As posted on the Usenets by Bill Walters.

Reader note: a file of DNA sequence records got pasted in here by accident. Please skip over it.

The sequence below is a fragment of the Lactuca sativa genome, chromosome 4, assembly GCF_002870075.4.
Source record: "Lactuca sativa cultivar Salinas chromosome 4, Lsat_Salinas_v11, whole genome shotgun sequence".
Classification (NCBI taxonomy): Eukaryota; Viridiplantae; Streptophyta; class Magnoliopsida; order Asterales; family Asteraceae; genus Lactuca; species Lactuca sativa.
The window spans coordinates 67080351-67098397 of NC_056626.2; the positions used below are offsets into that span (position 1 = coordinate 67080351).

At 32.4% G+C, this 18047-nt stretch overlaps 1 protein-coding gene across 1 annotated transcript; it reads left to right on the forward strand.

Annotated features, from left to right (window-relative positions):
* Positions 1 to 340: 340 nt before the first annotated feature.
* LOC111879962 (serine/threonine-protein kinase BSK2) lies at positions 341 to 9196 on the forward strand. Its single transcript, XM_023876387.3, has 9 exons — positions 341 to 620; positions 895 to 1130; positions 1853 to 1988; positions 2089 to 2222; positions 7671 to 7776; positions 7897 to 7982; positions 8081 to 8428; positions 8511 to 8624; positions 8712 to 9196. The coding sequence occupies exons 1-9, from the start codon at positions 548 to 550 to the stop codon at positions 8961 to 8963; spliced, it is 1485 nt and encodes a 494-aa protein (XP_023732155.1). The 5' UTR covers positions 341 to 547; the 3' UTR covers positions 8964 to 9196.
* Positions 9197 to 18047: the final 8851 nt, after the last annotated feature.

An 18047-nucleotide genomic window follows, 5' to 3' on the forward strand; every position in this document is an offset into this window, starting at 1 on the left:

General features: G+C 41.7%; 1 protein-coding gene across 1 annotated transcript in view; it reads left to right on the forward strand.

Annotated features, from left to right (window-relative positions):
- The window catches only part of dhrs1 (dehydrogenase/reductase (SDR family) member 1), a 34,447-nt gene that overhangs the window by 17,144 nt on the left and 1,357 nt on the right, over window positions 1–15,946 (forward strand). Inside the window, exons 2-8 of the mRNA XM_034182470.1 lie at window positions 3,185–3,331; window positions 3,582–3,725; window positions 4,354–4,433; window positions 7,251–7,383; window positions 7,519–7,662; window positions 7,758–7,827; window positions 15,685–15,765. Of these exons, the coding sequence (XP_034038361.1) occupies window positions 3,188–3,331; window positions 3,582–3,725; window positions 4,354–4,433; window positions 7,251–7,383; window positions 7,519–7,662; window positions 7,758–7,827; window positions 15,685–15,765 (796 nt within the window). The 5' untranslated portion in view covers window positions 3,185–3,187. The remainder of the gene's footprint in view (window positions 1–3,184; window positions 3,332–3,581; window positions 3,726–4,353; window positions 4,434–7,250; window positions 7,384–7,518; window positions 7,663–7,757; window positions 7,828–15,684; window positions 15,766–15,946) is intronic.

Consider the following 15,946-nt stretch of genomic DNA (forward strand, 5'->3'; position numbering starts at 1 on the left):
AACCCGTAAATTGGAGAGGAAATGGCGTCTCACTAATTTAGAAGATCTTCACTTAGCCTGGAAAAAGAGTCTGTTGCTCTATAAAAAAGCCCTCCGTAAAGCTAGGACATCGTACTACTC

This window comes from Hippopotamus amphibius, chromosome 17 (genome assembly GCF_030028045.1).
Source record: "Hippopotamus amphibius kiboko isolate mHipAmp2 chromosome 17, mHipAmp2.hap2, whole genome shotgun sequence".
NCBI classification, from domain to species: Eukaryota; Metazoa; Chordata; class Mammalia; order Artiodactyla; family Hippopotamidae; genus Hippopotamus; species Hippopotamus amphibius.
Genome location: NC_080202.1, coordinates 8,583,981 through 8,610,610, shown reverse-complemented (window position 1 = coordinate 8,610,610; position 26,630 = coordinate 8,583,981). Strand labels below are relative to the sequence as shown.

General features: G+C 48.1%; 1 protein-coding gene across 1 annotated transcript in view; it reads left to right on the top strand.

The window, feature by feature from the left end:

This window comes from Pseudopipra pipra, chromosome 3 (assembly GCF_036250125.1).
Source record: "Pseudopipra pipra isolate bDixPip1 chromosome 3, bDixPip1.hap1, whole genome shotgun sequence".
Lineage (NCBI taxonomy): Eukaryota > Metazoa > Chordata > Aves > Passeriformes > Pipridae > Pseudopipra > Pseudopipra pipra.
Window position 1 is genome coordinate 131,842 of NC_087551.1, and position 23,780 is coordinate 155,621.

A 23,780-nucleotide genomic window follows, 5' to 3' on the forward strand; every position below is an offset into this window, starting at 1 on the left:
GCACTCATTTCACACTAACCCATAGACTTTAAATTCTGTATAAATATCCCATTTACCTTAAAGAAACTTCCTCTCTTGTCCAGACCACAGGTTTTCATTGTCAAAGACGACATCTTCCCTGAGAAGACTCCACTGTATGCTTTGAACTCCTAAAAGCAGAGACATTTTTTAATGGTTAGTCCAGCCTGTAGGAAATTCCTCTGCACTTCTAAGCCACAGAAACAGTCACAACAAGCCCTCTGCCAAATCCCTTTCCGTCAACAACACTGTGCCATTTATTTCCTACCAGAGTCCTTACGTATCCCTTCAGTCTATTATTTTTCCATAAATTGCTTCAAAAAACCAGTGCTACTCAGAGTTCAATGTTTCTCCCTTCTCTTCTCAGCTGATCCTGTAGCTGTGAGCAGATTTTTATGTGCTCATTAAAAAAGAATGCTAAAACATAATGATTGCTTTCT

In the book Wildwood Wisdom by E. Jaeger ('47) it says:An excellent repellent for mosquitoes, midges and flies has been developed by the Canadian Entomological Branch. It consists of:1/2 fl oz oil of thyme 1 fl oz concentrated extract of pyrethrum 2 to 3 fl oz castor oil[Note: pyrethrum is an extract from dried flowers of chrysanthemums; C. cinerariaefolium, C. coccineum, or C. marschallii; and was used as an insecticide hundreds of years ago]Another good bug dope may be made as follows:1/2 fl oz oil of citronella 1/4 fl oz spirits of camphor 1/4 fl oz cedarwood oil 2 oz white petrolatum[Note: I think the petrolatum is just a base to thicken the oils - I don't think it is an active ingredient]Melt the petrolatum and add the other ingredients, stirring the mixture well. Bottle and cool by placing in a basin of cold water. This makes a whitish, non-staining cream of pleasant odor, soothing and antiseptic. It may be used on hair or body.A third kind may be made with:1-1/2 oz pine tar 1/2 oz oil of citronella 1/2 oz spirits of camphor 1/2 oz oil of pennyroyal 2 oz vaseline, castor oil, or petrolatumHeat the pine tar with vaseline or petrolatum and add the other volatile ingredients.[for] Fleas ... some applications of turpentine are made.Kerosene is a remedy for head lice and mercuric chloride for the crab lice.A drop of kerosene or alcohol, a bit of moistened tobacco, intense smoke, or hot water will make [ticks] back out and drop off.Before going afield, rub the wrists, neck, ankles, and abdominal areas with kerosene. This often discourages chiggers. Powdered dry sulfer dusted in the clothing is also a good preventative.[for] Scabies ... a colorless mite ... mix 18% sulfer with a bland soap. Apply the lather and allow to dry. About 3 applications in 4 days may be sufficient.[for] Bedbugs .. Kerosene with the addition of pyrethrum is used to destroy both the adults and eggs.The crushed stems and leaves of the beautiful watery plant, the jewelweed or touch-me-not, was made into a poultice by the Indians and placed upon the wounds made by the stings of bees and wasps. This plant seems to have an antidote for the acid injected into the wounds by these insects. Ammonia or a solution of baking soda also relieves bites and stings.[Note: we now know that these insects inject a protein based venom, not an acid. Enzymes such as found in meat tenderizer are very effective in reducing the pain of bee and wasp stings.]Several sources tell of natives covered with grease as both an insulation against cold and a protection against insects.